Abstract

Abstract:

This article addresses the rise of vigil in Victorian literature, a phenomenon that both reinforced and grew out of the period’s commitment to the moral importance of concentration. Drawing together poetic formalism, Victorian religious literature, and the growing critical field of attention studies, I trace the contours of vigilance as it appears in the writings of John Henry Newman and the poetry of the most prolific Victorian innovator of the vigil form, Christina Rossetti. I suggest that we understand vigil in Victorian prose and poetry as not merely thematically engaged in attentiveness, but also as actively encouraging attentive reading practices. In treating reading as a training ground in lengthy mental absorption, writers sought to reinforce habits of concentration during an age of waning attention spans.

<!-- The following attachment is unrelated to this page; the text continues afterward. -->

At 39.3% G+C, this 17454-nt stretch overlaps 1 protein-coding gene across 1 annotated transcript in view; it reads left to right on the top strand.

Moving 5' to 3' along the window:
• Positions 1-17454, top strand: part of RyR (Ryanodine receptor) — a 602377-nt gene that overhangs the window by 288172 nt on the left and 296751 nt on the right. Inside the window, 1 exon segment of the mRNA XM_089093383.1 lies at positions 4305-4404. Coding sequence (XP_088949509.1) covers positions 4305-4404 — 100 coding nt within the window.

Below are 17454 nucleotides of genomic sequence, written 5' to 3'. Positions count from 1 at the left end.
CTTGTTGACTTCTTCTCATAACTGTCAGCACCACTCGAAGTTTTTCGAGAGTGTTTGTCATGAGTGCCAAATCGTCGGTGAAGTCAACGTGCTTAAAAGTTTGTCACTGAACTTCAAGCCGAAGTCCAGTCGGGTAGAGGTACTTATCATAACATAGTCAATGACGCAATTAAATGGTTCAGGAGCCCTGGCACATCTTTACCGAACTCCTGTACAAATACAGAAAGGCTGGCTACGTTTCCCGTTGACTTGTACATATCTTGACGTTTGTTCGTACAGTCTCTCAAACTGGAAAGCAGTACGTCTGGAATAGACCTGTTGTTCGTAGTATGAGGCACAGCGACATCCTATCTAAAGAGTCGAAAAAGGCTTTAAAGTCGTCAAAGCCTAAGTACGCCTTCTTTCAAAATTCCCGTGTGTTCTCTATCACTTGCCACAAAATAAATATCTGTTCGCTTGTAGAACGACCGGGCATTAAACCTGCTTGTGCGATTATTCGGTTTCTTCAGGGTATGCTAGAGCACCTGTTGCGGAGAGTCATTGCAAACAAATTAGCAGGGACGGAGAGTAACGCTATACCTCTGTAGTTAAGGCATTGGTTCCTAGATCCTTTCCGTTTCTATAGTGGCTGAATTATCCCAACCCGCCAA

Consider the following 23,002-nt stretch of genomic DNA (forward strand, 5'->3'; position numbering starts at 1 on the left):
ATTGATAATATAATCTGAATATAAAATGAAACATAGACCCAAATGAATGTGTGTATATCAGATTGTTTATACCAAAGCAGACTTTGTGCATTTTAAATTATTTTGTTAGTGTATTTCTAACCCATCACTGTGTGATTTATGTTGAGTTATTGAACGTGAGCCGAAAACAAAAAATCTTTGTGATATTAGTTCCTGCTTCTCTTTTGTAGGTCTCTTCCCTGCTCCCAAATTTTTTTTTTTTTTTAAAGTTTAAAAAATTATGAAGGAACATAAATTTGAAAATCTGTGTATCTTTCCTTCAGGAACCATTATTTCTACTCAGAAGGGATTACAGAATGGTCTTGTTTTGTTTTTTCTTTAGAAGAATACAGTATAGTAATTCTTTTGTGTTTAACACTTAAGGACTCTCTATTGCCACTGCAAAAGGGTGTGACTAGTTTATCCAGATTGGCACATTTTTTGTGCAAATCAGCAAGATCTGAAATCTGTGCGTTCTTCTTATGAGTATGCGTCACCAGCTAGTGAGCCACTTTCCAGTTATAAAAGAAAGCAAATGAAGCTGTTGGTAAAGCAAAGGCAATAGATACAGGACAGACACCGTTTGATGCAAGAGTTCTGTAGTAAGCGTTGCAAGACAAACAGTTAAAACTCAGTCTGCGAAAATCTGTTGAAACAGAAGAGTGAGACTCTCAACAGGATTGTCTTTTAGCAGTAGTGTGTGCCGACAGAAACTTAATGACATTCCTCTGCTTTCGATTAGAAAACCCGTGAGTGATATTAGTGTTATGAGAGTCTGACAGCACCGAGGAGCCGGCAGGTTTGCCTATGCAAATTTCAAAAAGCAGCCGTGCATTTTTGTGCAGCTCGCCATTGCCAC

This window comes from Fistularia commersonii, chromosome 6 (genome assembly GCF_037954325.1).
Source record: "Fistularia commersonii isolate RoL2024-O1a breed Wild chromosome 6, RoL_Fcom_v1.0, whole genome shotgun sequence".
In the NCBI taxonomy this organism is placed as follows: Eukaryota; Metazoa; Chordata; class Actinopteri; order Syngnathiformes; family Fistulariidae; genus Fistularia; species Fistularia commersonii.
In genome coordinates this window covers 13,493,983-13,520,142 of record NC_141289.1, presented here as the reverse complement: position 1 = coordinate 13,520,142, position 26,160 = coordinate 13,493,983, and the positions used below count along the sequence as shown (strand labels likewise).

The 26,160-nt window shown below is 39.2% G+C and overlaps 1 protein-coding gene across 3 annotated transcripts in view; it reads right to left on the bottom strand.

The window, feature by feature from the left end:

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Additional Information

ISSN
1527-2052
Print ISSN
0042-5222
Pages
pp. 608-628
Launched on MUSE
2019-12-30
Open Access
No
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